I know this is similar to what I posted on Oct. 18th (Laura Nyro’s birthday), but can you ever hear Laura Nyro sing “Save the Country” too many times?
In January of 1969, The Kraft Music Hall, a longtime musical-variety television program on the NBC network, broadcast an episode titled The Sounds of the Sixties (sources for the actual broadcast date conflict between the 15th and the 22nd).
Regardless of the actual date, the program’s host, Bobby Darin, sang renditions of contemporary pop music, and performed duets with Stevie Wonder and Judy Collins. One of the guest performers that evening was singer-songwriter Laura Nyro, who performed “He’s a Runner” and “Save the Country.”
“Save the Country” is an upbeat protest song. At a time when the country had experienced the political assassinations of Martin Luther King, Jr. and Robert F. Kennedy, Jr., when cities had literally burned from racial strife and sentiments were turning stronger against the Vietnam War, Laura Nyro wrote a song to pull us together as a people for a greater good.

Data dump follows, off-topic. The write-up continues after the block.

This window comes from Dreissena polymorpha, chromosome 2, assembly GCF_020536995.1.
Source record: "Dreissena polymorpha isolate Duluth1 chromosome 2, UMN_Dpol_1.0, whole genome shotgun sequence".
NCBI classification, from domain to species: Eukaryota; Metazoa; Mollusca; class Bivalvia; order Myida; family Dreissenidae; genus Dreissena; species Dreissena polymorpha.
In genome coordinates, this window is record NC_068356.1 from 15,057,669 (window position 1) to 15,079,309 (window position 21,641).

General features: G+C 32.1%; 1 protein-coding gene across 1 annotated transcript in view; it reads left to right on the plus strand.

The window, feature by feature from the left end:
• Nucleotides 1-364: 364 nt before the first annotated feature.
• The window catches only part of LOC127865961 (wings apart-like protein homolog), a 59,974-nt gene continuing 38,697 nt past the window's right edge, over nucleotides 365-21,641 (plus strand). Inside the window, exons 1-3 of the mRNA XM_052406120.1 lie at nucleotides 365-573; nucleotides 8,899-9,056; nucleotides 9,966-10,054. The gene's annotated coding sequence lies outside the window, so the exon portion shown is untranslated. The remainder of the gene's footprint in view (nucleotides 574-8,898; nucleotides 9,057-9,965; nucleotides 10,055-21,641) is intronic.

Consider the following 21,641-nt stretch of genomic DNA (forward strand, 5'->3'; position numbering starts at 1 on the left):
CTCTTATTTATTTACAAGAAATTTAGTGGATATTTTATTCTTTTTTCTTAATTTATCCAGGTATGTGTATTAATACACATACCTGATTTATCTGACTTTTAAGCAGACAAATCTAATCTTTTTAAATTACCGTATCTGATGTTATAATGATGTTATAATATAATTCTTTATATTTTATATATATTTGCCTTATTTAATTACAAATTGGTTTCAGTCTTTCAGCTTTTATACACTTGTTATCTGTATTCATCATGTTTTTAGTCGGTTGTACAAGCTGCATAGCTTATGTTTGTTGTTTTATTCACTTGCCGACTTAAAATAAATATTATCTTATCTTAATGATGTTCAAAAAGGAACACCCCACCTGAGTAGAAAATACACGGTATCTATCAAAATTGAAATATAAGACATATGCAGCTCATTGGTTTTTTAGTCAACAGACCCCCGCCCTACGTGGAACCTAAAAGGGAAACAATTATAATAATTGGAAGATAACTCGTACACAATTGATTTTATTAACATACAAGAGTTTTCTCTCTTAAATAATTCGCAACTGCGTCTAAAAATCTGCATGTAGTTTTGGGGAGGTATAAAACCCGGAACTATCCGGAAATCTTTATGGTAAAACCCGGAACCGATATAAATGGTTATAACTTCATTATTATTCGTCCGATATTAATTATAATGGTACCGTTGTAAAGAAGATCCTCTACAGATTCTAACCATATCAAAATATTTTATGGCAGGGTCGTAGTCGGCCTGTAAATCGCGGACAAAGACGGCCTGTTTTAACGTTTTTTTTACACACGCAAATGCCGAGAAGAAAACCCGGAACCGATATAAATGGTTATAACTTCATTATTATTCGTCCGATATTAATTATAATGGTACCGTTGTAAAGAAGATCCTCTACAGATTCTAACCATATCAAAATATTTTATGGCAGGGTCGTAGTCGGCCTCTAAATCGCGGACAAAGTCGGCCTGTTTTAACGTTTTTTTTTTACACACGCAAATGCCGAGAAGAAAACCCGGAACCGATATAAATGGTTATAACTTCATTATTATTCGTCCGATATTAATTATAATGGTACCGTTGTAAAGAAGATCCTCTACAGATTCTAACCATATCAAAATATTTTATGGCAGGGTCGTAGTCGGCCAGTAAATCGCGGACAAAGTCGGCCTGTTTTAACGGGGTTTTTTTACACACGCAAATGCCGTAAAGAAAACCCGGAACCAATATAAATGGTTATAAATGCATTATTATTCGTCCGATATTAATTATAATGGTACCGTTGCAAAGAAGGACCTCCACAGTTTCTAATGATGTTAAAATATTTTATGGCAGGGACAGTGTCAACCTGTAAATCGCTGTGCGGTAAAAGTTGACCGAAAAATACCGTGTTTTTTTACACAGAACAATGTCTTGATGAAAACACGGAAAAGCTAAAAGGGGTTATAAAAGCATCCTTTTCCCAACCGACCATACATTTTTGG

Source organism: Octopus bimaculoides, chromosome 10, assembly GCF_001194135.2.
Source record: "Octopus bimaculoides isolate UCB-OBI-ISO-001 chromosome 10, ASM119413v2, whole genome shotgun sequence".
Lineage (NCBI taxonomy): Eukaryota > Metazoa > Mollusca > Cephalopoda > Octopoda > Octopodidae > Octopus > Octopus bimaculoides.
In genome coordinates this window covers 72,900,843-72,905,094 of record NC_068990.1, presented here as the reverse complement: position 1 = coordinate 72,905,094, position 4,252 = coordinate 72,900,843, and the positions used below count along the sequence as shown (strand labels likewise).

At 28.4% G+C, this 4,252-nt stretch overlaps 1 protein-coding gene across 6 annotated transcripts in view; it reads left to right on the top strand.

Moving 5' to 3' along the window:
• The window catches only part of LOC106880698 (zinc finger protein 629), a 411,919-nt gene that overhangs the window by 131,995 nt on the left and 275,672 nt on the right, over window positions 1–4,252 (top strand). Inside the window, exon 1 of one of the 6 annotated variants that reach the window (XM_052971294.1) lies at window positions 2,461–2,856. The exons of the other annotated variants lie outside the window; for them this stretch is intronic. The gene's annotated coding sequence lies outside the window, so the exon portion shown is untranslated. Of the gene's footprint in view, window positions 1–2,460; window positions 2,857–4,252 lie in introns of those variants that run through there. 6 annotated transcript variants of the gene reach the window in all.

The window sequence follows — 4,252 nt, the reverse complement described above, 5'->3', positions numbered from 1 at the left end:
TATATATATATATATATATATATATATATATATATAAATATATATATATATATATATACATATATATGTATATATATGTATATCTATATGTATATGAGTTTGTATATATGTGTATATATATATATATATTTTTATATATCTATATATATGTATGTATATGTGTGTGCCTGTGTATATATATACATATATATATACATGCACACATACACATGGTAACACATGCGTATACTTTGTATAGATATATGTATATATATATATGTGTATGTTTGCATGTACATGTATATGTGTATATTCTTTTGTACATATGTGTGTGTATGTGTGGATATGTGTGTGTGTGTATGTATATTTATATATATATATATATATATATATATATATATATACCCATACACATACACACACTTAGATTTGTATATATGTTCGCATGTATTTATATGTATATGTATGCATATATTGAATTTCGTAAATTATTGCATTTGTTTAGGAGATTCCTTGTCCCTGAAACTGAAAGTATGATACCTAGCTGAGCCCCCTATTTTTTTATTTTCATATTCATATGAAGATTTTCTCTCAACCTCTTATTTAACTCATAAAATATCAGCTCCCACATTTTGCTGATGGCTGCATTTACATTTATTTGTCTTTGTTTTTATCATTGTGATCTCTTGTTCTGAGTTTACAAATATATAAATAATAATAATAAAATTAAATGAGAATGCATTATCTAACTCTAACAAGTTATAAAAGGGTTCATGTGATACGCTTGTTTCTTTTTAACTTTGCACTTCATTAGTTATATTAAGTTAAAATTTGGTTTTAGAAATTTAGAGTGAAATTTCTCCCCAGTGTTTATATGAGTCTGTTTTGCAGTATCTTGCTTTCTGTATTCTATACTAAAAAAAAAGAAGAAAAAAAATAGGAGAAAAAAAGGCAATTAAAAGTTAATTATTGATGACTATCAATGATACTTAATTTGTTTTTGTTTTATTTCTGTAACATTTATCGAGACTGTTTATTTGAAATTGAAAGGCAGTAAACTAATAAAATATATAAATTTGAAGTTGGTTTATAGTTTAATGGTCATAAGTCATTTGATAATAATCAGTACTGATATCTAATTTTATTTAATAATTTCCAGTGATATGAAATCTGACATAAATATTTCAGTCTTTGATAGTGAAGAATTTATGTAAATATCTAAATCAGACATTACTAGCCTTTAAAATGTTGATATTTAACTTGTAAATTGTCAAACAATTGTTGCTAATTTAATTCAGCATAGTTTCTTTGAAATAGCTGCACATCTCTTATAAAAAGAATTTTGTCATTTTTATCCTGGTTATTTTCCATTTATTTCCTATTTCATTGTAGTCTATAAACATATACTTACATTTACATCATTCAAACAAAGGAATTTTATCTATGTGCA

Blending pop music with gospel, Nyro sings about re-birth, avoiding the path of hate (“lay that devil down”) and channeling the “fury in my soul” into a harmony and hope that individuals possess the power to do the right thing, to change the world for the better. Her lyrics remain relevant today.
The song became a hit for the 5th Dimension in the summer of 1970 (following the Kent State shootings, at the same time Crosby, Stills,Nash & Young released “Ohio”).
The biggest correction to my October post is that Laura Nyro will finally be inducted into the Rock and Roll Hall of Fame on April 14, 2012.